Elizabeth Lunday gives a lively and often humorous introduction to the world of modern art through the lives, ambitions and rivalries of the outsized personalities involved in the landmark Armory Show. She also offers a fascinating assessment of the legacies of the exhibition that caused such a seismic shift in American culture – one whose shocks, she shows, are still being felt and absorbed a century later. – Ross King, author of Leonardo and the Last Supper and Michelangelo and the Pope’s Ceiling

A lusciously detailed, highly readable account of the dazzling visual explosion that confronted the American world at the first modern art exhibition in New York in 1913. Peopled by fascinating personalities like Pablo Picasso, Henri Matisse, Paul Gauguin and the hostile critics who greeted their masterpieces as ‘sheer insanity.’ This powerfully told story reveals why art matters. — Anne-Marie O’Connor, author of The Lady in Gold, the Extraordinary Tale of Gustav Klimt’s Masterpiece, Portrait of Adele Bloch-Bauer

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Secret Lives of Great Artists: What Your Teachers Never Told You about Master Painters and Sculptors

With outraeous anecdotes about everyone from Leonardo (alleged sodomist) to Caraviaggio (convicted murderer) to Edward Hopper (alleged wife beater), Secret Lives of Great Artists recounts the seamy, steamy, and gritty history behind the great masters of international art. You’ll learn that Michelangelo’s body odor was so bad, his assistants couldn’t stand working for him; that Vincent van Gogh sometimes ate paint directly from the tube; and Georgia O’Keeffe loved to paint in the nude.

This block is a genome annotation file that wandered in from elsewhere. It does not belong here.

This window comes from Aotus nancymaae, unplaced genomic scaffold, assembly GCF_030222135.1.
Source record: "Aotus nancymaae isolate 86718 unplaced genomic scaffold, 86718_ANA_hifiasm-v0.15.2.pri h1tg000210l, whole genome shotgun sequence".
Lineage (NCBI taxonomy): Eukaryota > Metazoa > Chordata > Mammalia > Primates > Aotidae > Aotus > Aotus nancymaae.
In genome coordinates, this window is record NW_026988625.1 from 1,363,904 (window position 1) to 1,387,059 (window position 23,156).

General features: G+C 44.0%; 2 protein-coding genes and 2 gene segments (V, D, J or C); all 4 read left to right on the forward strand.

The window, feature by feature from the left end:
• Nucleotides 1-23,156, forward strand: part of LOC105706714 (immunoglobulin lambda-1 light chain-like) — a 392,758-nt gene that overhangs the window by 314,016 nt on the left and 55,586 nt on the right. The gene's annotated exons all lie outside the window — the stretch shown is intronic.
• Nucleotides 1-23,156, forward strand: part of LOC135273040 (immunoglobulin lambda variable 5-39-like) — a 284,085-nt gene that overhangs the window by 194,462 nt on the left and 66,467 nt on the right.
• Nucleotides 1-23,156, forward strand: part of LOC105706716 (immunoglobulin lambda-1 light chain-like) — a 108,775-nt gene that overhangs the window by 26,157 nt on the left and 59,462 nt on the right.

Since its publication in 2008, Secret Lives of Great Artists has sold more than 40,000 copies and been translated into a dozen languages.

Reviews from Goodreads Members

Nicely illustrated and lighthearted glance at 19th and 20th century canon artists, with plenty of People magazine-esque anecdotes. My favorite had to be Jackson Pollock getting hammered during the installation of one of his paintings in Peggy Guggenheim’s house, and then urinating into her fireplace during the subsequent party. Oh, Jackson, you’re so classy. — Erin